GW’s men’s basketball program finally made national headlines this season, but not for any on-court performance. Instead, an altercation after the Colonials lost to the University of Tennessee in a Hawaii tournament was featured on ESPN’s SportsCenter and ran on the national newswire of the Associated Press. Through its off-court actions, the men’s basketball team brought unwelcome publicity to the University, but this single incident is only the latest in a pattern of problems plaguing the program.
The facts surrounding what some reports called a fight remain obscured by the reluctance of coaches and team personnel to comment about exactly what occurred. Apparently after a brutal game that included more than 60 fouls, players from both teams exchanged words in the hospitality room. There are allegations that Tennessee players spit in the direction of a GW player. After some pushing and shoving the Colonials supposedly pinned some Tennessee players against a wall before security officers arrived. Regardless of who started the altercation, GW’s players embarrassed the entire GW community.
The team’s actions reflect the tone set by its leader, coach Tom Penders. In the aftermath of the Hawaii altercation, Penders was quoted saying Tennessee players had “no class.” Perhaps he should keep his judgements to his own squad, which also took part in the incident, and work to improve the team’s already tarnished image. The Penders era at GW has been marked by negative episodes. Associates of GW players exchanged gunfire outside Guthridge Hall in December 1999. And although the rape case against junior transfer Atilla Cosby was dropped in July 2000, he admitted to receiving oral sex from a 46-year-old crack-cocaine addict he had picked up from New Jersey and P streets in his Guthridge Hall room. Penders himself harbors a shady past from his days at the University of Texas, where allegations surfaced that he released a player’s grades without permission – an illegal act under federal law – apparently in retaliation for the player’s threats to transfer.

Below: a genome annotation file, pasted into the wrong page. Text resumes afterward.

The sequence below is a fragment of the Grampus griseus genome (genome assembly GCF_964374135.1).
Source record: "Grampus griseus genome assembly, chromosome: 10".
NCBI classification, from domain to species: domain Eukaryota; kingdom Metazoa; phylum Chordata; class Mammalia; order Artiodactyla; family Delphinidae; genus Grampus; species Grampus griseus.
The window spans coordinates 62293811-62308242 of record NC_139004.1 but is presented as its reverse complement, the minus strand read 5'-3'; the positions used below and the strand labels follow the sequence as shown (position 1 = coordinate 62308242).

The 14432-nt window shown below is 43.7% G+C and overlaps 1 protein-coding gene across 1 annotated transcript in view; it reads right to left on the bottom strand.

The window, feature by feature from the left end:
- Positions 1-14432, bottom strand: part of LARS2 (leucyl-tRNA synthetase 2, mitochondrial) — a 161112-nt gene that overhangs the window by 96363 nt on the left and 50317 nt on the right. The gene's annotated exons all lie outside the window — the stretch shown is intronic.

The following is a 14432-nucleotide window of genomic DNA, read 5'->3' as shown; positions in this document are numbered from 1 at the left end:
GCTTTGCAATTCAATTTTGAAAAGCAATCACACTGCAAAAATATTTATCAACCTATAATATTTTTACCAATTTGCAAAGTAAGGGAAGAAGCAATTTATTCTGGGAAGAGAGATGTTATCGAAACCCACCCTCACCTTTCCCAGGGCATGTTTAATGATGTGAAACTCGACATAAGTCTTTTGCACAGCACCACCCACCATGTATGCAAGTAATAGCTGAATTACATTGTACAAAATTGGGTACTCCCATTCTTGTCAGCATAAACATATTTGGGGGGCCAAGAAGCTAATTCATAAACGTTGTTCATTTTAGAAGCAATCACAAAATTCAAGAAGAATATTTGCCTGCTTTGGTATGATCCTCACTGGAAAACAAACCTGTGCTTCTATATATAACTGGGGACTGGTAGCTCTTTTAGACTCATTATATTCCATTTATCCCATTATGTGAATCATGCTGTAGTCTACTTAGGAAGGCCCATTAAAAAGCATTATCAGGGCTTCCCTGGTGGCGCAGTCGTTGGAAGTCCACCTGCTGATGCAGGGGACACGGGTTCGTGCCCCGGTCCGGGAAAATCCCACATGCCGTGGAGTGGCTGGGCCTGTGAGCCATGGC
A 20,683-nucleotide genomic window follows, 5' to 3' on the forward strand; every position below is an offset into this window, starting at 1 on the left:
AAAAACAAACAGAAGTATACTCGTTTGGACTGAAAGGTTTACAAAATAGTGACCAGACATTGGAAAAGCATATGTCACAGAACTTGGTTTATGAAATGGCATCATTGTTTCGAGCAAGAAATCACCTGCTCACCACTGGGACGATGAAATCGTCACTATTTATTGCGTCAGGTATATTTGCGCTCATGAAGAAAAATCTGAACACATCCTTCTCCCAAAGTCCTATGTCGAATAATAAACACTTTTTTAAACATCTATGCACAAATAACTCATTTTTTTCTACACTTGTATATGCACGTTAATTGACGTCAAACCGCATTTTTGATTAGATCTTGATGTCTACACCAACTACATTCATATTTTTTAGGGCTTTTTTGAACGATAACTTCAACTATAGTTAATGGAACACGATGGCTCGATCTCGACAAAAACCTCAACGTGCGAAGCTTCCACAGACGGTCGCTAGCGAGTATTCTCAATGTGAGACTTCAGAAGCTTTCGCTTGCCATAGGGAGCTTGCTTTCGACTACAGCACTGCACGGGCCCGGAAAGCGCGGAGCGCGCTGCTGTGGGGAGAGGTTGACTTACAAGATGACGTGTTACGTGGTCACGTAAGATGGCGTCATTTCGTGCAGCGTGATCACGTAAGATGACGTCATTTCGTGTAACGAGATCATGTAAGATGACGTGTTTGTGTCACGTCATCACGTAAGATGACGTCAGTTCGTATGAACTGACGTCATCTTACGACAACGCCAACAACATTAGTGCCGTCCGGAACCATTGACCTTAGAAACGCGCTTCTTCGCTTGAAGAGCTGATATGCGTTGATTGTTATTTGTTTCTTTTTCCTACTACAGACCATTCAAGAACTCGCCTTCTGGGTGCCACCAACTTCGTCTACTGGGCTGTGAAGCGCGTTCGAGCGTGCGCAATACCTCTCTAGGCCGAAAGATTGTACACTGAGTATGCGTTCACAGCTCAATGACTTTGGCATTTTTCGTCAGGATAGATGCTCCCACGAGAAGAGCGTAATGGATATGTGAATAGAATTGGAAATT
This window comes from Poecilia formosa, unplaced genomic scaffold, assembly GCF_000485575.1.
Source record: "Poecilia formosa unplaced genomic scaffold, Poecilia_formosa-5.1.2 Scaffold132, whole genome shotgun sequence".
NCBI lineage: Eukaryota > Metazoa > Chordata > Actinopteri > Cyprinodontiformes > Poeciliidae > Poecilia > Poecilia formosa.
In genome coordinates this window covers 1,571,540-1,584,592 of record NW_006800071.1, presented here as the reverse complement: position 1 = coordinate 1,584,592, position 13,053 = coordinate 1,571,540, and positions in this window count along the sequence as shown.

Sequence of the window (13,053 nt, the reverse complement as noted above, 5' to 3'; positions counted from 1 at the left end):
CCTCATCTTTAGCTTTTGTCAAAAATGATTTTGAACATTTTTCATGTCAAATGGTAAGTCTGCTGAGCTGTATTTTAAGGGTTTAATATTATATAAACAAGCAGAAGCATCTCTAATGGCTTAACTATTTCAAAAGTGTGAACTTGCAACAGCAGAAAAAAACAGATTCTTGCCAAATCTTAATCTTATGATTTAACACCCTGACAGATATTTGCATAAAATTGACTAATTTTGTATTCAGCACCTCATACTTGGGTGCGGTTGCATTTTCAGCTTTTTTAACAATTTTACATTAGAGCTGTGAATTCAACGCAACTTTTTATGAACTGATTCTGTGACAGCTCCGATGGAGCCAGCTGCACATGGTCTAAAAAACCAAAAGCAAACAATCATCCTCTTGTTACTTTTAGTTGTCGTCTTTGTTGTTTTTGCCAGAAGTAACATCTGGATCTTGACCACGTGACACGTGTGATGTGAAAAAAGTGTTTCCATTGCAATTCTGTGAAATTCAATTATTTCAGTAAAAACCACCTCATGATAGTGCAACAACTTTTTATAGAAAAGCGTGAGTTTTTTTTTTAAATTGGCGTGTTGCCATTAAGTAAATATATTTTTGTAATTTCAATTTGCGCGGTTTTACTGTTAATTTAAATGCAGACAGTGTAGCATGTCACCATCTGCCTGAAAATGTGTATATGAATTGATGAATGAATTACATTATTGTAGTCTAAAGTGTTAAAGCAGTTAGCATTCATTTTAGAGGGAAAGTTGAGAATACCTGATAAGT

The taint of impropriety tarnishing GW’s basketball program stretches even farther back. President Stephen Joel Trachtenberg and former coach Mike Jarvis were involved in a disastrous 1995 attempt to recruit a player convicted of sexual assault. The proposal became a public relations nightmare, and GW eventually offered a full scholarship to the victim rather than to the basketball player, Richie Parker.
The bottom line remains that GW’s basketball program has embarrassed the University on several occasions. Easily the most visible component of GW around the nation, the men’s basketball team should carry itself with much more dignity. With trips to Hawaii, a coach’s salary that outstrips the University president’s and other privileges, a little accountability from GW’s coach does not seem too much to ask.